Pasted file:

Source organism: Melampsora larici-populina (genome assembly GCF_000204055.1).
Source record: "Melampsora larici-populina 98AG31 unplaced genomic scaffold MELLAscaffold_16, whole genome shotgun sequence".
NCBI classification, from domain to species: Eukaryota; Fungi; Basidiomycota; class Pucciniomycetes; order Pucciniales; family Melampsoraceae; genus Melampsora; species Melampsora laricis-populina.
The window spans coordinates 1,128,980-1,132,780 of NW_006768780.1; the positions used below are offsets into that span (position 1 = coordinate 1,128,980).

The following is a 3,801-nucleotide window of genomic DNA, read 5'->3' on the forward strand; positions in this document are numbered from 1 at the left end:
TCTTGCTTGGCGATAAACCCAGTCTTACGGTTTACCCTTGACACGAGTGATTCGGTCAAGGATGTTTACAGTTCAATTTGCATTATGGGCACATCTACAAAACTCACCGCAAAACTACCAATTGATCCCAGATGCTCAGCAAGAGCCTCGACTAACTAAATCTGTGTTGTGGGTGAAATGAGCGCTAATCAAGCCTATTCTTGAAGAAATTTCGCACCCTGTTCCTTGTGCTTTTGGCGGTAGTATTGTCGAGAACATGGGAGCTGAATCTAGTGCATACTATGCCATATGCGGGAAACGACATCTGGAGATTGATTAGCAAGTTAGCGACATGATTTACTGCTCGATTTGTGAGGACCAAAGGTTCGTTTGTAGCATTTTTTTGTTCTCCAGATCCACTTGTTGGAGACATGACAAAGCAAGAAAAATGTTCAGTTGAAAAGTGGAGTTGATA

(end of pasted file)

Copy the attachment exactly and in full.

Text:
Source organism: Melampsora larici-populina (genome assembly GCF_000204055.1).
Source record: "Melampsora larici-populina 98AG31 unplaced genomic scaffold MELLAscaffold_16, whole genome shotgun sequence".
NCBI classification, from domain to species: Eukaryota; Fungi; Basidiomycota; class Pucciniomycetes; order Pucciniales; family Melampsoraceae; genus Melampsora; species Melampsora laricis-populina.
The window spans coordinates 1,128,980-1,132,780 of NW_006768780.1; the positions used below are offsets into that span (position 1 = coordinate 1,128,980).

The following is a 3,801-nucleotide window of genomic DNA, read 5'->3' on the forward strand; positions in this document are numbered from 1 at the left end:
TCTTGCTTGGCGATAAACCCAGTCTTACGGTTTACCCTTGACACGAGTGATTCGGTCAAGGATGTTTACAGTTCAATTTGCATTATGGGCACATCTACAAAACTCACCGCAAAACTACCAATTGATCCCAGATGCTCAGCAAGAGCCTCGACTAACTAAATCTGTGTTGTGGGTGAAATGAGCGCTAATCAAGCCTATTCTTGAAGAAATTTCGCACCCTGTTCCTTGTGCTTTTGGCGGTAGTATTGTCGAGAACATGGGAGCTGAATCTAGTGCATACTATGCCATATGCGGGAAACGACATCTGGAGATTGATTAGCAAGTTAGCGACATGATTTACTGCTCGATTTGTGAGGACCAAAGGTTCGTTTGTAGCATTTTTTTGTTCTCCAGATCCACTTGTTGGAGACATGACAAAGCAAGAAAAATGTTCAGTTGAAAAGTGGAGTTGATA